|current issue archives|
|Vol. 21 No. 1 2005|
By Eris Weaver
In my column last issue, I off-handedly mentioned that I had resigned from my position at the Redwood Health Library. I didn't realize what a flurry of interest that would engender! The first response when folks first hear the news is "Why?!" (Librarians follow that question with "Did your funding get cut?")
One of the keys to a healthy life is balance. A nutritionally balanced diet includes a variety of different types of foods: protein, carbohydrates, fats, etc. Our muscles and bones develop and stay healthy only with the right balance of rest and exercise. Our psychological well-being depends upon a healthy balance between the demands of work and family and the pleasures of play and relaxation. We even seem to seek balance by choosing partners and friends whose personality traits complement our own.
I am currently embarking on a new adventure, seeking a different balance between work and the other facets of my life. I resigned in order to open a space in my life for some deep rest and reflection. I have been working or going to school (or both!) continuously for the past 30 years; I have raised a son to adulthood and helped build a co-housing community. I am tired and cranky and ready for a break -- and I don't want to wait until I'm 65 to relax and enjoy the fruits of my labors! I feel incredibly lucky to have both a supportive spouse and the financial security necessary to take this flying leap, trusting that when the time is right the next new opportunity will present itself.
This wasn't driven by problems at work. I have had the best boss in the world, loved my co-workers, and believed that the work we were doing was important. But it became clear to me that it was time for something new, even though I had no idea what that might be.
As soon as I gave notice, I began to get interview offers. Kind colleagues have called to tell me about the times they have made this leap, and what a wonderful experience it was for them. I have been called courageous. (I'm not sure I deserve that one.) I have been looked upon with envy. ("I wish I could do that!")
I'm sitting here writing this on my first unemployed Monday. I don't know where I'll end up, whether it will be doing consumer health or if I'll even still be in a library. But I do intend to enjoy the ride, wherever it takes me.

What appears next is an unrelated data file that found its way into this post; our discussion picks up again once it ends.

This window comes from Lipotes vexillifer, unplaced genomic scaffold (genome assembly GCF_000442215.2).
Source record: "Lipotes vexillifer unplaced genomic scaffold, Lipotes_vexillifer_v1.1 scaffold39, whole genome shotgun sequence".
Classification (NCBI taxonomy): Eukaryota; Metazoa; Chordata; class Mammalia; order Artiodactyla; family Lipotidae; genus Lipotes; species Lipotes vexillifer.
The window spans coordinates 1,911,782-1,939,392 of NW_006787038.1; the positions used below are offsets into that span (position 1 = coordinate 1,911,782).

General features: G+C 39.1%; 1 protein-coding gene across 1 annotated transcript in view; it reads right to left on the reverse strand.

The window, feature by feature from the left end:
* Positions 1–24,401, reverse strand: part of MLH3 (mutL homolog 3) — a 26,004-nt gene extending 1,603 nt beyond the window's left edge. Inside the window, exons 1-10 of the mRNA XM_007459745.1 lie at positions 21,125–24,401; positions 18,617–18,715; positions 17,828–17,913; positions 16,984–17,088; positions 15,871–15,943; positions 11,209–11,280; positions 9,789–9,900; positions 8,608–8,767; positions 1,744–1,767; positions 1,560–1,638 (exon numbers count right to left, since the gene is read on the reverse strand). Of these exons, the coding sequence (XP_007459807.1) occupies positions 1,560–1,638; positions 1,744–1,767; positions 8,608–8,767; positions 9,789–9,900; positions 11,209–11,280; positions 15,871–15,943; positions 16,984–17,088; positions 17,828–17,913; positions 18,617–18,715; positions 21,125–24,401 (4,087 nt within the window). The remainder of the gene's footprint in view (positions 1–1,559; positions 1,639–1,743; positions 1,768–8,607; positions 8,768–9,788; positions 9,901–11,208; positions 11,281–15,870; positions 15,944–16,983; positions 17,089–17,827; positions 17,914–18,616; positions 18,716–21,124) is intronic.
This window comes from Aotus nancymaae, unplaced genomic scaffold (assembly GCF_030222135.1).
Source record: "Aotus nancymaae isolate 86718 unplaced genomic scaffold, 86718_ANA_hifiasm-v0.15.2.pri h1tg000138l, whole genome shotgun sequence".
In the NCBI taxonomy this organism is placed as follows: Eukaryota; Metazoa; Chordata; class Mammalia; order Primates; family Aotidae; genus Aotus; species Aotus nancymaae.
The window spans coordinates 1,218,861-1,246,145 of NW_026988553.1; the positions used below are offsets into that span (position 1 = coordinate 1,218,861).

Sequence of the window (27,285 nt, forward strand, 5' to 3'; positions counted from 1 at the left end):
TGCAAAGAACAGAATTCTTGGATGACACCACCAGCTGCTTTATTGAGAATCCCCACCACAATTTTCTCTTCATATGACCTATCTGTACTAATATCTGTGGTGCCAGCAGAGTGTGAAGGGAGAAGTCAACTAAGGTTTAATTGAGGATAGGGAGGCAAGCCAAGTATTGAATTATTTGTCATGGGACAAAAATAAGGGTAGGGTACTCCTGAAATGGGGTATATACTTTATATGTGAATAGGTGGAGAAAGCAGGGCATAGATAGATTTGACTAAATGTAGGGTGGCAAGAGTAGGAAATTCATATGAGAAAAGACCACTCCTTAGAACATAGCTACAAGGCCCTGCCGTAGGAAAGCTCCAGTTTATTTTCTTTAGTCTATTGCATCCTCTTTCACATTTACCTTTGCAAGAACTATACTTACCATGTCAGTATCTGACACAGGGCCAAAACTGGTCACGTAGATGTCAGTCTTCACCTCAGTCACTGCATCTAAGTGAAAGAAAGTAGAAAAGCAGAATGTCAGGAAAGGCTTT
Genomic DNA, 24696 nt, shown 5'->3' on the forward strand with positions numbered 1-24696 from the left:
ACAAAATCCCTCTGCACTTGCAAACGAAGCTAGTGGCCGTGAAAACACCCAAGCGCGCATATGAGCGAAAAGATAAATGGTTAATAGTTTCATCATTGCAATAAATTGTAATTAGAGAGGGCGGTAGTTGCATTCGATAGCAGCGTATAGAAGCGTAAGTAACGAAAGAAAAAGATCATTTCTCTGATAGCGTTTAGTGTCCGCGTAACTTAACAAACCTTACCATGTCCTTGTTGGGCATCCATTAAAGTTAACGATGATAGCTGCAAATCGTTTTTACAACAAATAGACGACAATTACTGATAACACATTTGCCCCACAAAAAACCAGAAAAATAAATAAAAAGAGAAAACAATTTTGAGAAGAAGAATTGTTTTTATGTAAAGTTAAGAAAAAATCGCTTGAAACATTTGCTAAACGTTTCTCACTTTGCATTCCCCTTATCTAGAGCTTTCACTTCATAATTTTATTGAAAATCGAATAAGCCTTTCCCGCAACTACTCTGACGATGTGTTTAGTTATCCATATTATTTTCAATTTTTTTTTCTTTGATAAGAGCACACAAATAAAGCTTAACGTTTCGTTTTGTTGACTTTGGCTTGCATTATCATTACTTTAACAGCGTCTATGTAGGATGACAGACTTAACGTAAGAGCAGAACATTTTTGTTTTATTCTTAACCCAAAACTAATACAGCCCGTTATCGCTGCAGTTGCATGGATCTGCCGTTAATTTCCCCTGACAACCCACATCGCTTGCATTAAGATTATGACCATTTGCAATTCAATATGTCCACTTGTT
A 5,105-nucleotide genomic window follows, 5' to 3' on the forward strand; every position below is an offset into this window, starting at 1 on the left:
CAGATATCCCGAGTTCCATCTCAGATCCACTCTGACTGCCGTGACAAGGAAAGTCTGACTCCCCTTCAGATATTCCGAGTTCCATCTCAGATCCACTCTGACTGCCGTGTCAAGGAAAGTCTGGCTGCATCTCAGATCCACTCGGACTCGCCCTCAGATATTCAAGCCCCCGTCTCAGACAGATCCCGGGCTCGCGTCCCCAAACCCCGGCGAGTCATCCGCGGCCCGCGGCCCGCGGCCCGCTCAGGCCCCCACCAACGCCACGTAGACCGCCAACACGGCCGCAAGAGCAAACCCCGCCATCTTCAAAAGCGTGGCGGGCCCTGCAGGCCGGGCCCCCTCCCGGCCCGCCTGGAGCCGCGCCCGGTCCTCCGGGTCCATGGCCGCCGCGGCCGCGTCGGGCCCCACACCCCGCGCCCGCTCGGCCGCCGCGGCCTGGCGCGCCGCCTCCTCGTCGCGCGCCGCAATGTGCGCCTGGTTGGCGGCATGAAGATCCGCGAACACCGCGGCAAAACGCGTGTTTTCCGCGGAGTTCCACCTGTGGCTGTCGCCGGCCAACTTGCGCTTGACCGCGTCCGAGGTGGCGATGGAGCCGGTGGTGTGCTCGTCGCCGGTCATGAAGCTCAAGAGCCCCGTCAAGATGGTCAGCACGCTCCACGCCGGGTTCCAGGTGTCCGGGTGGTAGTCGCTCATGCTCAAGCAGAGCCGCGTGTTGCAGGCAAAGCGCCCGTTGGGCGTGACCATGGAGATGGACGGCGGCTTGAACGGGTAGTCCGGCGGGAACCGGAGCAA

A board-certified orthopedic surgeon has written this unabashedly personal book "by a boomer and for the boomers" on common musculoskeletal complaints. And there are many, as arches collapse and connective tissues age.
After reviewing basic medical terminology, nine chapters are dedicated to common injuries, overuse conditions, fractures and diseases of specific joints and bones. Well-known topics such as tennis elbow, low back pain and cartilage tears are matched with those on less frequently discussed nail infections, hammertoe, and frozen shoulder. These and many more are explained, often using spirited informal case histories, with information on prevention and current treatments, both surgical and non-surgical. There are separate chapters on arthritis, osteoporosis, and “conditions I wouldn’t wish on my worst enemy” (gout, pseudogout, osteomyelitis, septic arthritis, and tumors).
This book is written in a conversational style that should appeal to and be easily understood by the intended audience. Text boxes highlight important preventive or treatment information, and the clear diagrams of joints and bones are very useful. The author emphasizes careful diagnosis and least invasive treatment possible, recommending exercises and physical therapy for both injury prevention and recovery.
The Other Midlife Crisis has better diagrams and is more fun to read than I.M. Siegel's All About Joints, a Maintenance Guide (Demos, 2000), but has no glossary, index or bibliography. Prefer the copiously illustrated The Body Almanac (American Academy of Surgeons, 2nd ed., 2004) as a first choice or for a more general audience. Recommended.
Mary Jane Minkin, MD, clinical professor of obstetrics and gynecology at Yale University School of Medicine and Carol V. Wright, PhD, health writer, collaborate on their third book. The book goes beyond the topics of menopause and perimenopause to discuss related issues in women's health, ranging from cancer to osteoporosis to PMS. Most of the book is in question and answer format, with answers ranging from a sentence to a few pages. There is a glossary, a resource list, and some computer illustrations and charts. The book recommends hormone therapy for all of the discomforts of menopause and states that numerous scientific studies as well as mountains of anecdotal evidence show that HRT does work for everyone. The book starts with a chapter about the history and politics of the Women's Health Initiative and its findings on HRT, before even beginning to explain what menopause is about. The authors feel that the potential risks of HRT, as identified in the Women's Health Initiative, are not completely understood. In fact, many therapies other than HRT (ranging from St. John's Wort to Dilatation and Curettage) are explained by some version of "nobody knows how or why this works".